European values decline on US data
Iseq ends week on positive note as Ryanair and Aer Lingus finish session higher
Aer Lingus was up 0.01 at €1.43. Photograph: Matt Kavanagh
European stocks dropped, paring a weekly gain, as investors weighed better than estimated US jobs data against the probability of an easing in Federal Reserve stimulus sooner than estimated.
The Irish market closed up 0.2 per cent or almost 9 points higher at 4,437.09 yesterday, ending a busy week on a good note.
International Consolidated Airlines had some good numbers out yesterday morning, boosting Aer Lingus and Ryanair. Both airlines finished the day up, at €1.43 and €5.76 respectively.
There was also a “bit of bounce” in Bank of Ireland according to one analyst, which was weak on Thursday and yesterday morning due to the ECB interest rate cut. The stock closed up 1.52 per cent at 26 cent.
Smurfit Kappa gave up a little bit of ground, falling nearly 1 per cent to €17.73.
Britain’s leading share index edged higher late in the afternoon as much stronger than expected US jobs data suggested growth in the world’s largest economy was gaining pace.
Positive updates from airline IAG and the world’s second-largest maker of aircraft engines, Rolls Royce, sent the two heavily-traded stocks to the top of the FTSE 100 .
IAG climbed 8 per cent in volume nearly 2½ times its average for the past three months after saying its third-quarter profit more than doubled, paving the way for a bumper full-year earnings forecast.
Rolls-Royce added 3.4 per cent after lifting the profit outlook for its aerospace defence unit.
Aberdeen Asset Management and Schroders dropped at least 2 per cent each, following European financial-services peers lower.
The FTSE 100 rose 11.20 points, or 0.2 per cent, to 6,708.42 at the close of trading in London, after earlier losing as much as 0.7 per cent.
European shares edged lower, with France underperforming after a rating downgrade, although many investors felt increasing signs of a world economic recovery would support equities in the longer term.
France’s CAC-40 index was the worst-performing major European market, after credit rating agency Standard & Poor’s cut its rating on France by one notch to AA from AA+.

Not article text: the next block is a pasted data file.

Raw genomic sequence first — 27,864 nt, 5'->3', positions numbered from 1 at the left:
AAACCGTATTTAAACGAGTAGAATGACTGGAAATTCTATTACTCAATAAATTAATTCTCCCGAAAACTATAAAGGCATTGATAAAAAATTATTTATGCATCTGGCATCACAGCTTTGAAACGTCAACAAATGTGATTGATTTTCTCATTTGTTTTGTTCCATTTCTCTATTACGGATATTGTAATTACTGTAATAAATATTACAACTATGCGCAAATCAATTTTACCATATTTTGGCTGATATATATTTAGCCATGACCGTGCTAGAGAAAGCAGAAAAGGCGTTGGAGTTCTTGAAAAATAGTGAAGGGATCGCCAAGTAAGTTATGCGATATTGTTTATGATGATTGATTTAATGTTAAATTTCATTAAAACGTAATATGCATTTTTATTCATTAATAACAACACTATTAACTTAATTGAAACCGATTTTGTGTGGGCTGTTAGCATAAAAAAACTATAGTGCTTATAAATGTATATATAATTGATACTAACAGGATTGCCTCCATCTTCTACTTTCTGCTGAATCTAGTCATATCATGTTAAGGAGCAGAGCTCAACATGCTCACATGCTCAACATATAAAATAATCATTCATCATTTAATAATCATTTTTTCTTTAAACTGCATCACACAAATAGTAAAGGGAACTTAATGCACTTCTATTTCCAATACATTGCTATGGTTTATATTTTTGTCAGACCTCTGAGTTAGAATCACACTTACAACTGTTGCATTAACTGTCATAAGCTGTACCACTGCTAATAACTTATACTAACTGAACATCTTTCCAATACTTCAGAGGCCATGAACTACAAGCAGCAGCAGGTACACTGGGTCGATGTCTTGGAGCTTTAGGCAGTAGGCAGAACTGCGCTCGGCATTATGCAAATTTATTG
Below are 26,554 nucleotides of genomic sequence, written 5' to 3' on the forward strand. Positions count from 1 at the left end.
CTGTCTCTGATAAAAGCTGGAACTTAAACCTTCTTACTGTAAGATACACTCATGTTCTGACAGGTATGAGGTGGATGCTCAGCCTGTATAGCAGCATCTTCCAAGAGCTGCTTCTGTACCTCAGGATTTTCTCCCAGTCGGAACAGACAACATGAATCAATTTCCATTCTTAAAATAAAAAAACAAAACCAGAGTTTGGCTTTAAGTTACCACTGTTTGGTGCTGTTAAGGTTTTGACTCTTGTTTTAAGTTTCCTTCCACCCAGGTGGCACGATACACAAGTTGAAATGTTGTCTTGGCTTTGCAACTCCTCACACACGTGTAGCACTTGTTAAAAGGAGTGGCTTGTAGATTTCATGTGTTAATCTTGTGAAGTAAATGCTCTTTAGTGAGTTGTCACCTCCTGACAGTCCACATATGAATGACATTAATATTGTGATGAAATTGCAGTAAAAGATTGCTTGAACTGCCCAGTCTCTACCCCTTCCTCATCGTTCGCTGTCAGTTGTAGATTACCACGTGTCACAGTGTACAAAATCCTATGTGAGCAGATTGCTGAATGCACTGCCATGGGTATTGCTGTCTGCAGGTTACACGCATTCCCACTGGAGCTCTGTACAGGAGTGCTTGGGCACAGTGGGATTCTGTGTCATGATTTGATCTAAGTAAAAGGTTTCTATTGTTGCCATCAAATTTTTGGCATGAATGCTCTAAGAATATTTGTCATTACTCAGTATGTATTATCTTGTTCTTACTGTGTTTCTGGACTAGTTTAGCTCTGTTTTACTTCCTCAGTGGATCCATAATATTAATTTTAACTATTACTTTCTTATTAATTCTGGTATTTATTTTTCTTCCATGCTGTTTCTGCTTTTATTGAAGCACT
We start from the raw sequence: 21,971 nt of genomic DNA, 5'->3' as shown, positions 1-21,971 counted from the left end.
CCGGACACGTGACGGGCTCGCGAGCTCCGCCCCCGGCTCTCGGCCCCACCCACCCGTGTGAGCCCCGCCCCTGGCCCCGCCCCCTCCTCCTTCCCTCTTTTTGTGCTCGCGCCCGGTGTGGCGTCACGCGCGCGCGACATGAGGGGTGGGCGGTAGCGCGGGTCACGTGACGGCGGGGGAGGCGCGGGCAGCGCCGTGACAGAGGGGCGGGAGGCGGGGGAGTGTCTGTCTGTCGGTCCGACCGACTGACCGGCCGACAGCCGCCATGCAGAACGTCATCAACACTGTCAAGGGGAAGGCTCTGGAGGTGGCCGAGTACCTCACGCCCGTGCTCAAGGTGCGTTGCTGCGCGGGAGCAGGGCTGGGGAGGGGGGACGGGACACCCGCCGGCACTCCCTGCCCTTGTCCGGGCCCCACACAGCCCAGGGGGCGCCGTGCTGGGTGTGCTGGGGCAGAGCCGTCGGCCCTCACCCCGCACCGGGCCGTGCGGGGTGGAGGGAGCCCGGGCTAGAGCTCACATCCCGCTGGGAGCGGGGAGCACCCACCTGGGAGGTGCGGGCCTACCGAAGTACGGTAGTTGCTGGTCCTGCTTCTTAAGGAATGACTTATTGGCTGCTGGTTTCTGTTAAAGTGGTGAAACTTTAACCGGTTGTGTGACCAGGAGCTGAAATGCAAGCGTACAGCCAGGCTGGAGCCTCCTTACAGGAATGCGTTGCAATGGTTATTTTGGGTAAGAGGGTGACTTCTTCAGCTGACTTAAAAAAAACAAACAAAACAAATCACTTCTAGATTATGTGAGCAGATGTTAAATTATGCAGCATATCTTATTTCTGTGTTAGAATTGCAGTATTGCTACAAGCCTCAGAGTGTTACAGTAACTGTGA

Commerzbank posted the largest advance in three months after reporting third-quarter profit that surpassed analysts’ estimates.
ArcelorMittal surged the most in almost two years as earnings increased at the world’s biggest steelmaker.
The Stoxx Europe 600 Index added 0.4 per cent to 322.72 this week, while Germany’s DAX added 0.8 per cent. France’s CAC 40 dropped 0.3 per cent.
Stocks jumped in early trading, bouncing back from a sell-off in the previous session after an unexpectedly strong payrolls report supported views that the world’s largest economy is stronger than previously thought.
Futures had fallen after data showed 204,000 jobs were created last month, much more than the expected 125,000, as it increased chances the Federal Reserve could pare its stimulus before the end of the year.
Financial stocks led gains on the S&P 500 with a 1.6 per cent advance, following a more than 1 per cent drop in the sector on Thursday, on the expectation that higher rates will translate into stronger earnings.
JPMorgan Chase added 3 per cent while Wells Fargo, Bank of America and Citigroup were up more than 2 per cent in early trading. Disney shares rose 3 per cent after its profit jumped to beat Wall Street expectations, lifted by higher visitor spending at US theme parks, increased product sales and its summer animated movie hit Monsters University. – Additional reporting: Bloomberg, Reuters